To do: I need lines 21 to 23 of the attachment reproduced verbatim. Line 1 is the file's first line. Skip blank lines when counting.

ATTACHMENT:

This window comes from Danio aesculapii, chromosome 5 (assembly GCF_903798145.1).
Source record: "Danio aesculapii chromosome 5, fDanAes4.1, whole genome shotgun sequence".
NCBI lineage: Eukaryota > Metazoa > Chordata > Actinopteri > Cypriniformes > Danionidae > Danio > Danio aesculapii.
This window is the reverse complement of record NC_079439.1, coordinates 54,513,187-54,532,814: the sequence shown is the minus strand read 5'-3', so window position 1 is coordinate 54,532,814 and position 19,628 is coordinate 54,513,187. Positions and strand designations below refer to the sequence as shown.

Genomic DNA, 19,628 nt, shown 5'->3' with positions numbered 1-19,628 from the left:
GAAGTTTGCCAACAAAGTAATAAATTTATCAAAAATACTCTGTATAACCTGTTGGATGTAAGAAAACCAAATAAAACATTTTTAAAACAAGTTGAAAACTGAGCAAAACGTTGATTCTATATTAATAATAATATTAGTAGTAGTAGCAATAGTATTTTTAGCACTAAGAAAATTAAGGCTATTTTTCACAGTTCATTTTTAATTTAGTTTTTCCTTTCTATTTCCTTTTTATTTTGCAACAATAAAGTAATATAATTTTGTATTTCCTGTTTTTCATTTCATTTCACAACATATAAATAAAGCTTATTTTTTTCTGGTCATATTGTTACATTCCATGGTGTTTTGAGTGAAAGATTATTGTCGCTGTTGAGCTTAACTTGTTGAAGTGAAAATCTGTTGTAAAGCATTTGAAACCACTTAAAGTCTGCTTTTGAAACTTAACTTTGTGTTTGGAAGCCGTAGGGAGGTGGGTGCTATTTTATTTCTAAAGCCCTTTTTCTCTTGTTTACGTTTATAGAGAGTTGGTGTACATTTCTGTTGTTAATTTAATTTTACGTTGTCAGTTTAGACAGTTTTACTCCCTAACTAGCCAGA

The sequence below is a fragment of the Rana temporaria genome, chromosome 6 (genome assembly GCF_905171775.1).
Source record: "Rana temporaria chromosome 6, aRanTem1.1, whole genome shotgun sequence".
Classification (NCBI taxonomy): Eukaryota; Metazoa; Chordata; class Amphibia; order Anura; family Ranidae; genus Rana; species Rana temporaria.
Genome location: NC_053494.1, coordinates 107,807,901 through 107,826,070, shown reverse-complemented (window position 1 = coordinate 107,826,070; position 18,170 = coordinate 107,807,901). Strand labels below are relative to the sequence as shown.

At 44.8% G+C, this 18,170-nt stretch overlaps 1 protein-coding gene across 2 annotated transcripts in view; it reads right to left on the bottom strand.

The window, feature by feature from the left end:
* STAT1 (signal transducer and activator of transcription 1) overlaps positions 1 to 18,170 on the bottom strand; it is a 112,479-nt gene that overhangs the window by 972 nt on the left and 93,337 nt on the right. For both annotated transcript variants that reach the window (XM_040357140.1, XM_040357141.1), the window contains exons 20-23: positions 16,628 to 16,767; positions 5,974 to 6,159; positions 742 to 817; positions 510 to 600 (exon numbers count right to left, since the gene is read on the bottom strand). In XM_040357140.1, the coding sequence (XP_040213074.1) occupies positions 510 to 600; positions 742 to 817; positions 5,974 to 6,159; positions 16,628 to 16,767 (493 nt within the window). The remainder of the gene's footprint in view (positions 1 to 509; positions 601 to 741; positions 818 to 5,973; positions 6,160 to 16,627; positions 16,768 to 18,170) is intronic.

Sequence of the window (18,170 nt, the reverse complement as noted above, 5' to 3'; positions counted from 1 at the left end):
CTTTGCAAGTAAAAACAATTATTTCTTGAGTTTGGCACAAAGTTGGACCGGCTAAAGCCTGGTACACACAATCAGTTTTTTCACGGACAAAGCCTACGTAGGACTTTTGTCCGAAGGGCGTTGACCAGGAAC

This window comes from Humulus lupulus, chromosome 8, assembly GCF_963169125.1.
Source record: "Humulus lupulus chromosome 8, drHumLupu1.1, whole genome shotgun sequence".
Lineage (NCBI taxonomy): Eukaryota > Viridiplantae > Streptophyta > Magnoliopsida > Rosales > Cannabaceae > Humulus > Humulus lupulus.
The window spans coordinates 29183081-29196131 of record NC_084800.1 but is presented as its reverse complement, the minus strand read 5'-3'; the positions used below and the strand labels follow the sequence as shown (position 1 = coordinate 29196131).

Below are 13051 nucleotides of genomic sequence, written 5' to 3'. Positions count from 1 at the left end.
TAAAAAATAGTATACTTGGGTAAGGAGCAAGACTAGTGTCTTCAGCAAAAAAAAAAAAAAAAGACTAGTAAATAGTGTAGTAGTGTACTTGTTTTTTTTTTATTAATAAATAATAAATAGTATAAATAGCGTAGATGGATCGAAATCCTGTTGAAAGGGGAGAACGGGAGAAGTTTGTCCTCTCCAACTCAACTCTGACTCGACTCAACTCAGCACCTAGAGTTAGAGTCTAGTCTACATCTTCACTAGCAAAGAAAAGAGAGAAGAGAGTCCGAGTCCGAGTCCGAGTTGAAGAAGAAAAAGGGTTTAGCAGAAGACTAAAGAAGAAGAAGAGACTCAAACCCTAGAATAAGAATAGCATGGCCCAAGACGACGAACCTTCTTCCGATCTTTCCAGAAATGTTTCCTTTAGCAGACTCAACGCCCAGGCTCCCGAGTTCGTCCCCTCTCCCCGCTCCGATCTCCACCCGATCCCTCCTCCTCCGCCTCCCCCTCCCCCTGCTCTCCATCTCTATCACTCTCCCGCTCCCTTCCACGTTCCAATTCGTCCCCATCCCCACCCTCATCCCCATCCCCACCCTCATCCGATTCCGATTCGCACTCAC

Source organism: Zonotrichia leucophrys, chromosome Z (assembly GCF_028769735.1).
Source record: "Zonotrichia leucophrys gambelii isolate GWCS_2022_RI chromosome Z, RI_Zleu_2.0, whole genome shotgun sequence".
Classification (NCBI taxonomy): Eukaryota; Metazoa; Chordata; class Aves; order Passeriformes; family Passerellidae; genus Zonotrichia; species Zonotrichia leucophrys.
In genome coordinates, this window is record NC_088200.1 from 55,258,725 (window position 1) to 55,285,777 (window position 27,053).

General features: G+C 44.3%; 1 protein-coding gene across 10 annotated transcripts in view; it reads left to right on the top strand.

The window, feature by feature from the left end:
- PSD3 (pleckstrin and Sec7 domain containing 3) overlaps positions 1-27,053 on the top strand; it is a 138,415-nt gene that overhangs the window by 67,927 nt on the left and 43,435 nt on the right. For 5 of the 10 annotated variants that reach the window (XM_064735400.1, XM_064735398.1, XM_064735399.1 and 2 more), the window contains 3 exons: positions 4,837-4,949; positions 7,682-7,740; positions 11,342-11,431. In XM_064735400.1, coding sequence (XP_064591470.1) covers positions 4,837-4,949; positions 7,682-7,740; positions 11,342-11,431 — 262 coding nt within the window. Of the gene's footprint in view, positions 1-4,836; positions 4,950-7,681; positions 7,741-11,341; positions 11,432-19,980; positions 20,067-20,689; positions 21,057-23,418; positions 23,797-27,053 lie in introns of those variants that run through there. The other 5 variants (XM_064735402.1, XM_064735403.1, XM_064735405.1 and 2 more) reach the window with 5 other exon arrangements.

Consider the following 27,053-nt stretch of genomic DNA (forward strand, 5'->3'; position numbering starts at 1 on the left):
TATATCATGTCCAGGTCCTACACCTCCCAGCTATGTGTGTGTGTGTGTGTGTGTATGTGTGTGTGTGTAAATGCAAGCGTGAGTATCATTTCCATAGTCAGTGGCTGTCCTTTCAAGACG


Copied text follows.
TAAAAAATAGTATACTTGGGTAAGGAGCAAGACTAGTGTCTTCAGCAAAAAAAAAAAAAAAAGACTAGTAAATAGTGTAGTAGTGTACTTGTTTTTTTTTTATTAATAAATAATAAATAGTATAAATAGCGTAGATGGATCGAAATCCTGTTGAAAGGGGAGAACGGGAGAAGTTTGTCCTCTCCAACTCAACTCTGACTCGACTCAACTCAGCACCTAGAGTTAGAGTCTAGTCTACATCTTCACTAGCAAAGAAAAGAGAGAAGAGAGTCCGAGTCCGAGTCCGAGTTGAAGAAGAAAAAGGGTTTAGCAGAAGACTAAAGAAGAAGAAGAGACTCAAACCCTAGAATAAGAATAGCATGGCCCAAGACGACGAACCTTCTTCCGATCTTTCCAGAAATGTTTCCTTTAGCAGACTCAACGCCCAGGCTCCCGAGTTCGTCCCCTCTCCCCGCTCCGATCTCCACCCGATCCCTCCTCCTCCGCCTCCCCCTCCCCCTGCTCTCCATCTCTATCACTCTCCCGCTCCCTTCCACGTTCCAATTCGTCCCCATCCCCACCCTCATCCCCATCCCCACCCTCATCCGATTCCGATTCGCACTCAC

Source organism: Zonotrichia leucophrys, chromosome Z (assembly GCF_028769735.1).
Source record: "Zonotrichia leucophrys gambelii isolate GWCS_2022_RI chromosome Z, RI_Zleu_2.0, whole genome shotgun sequence".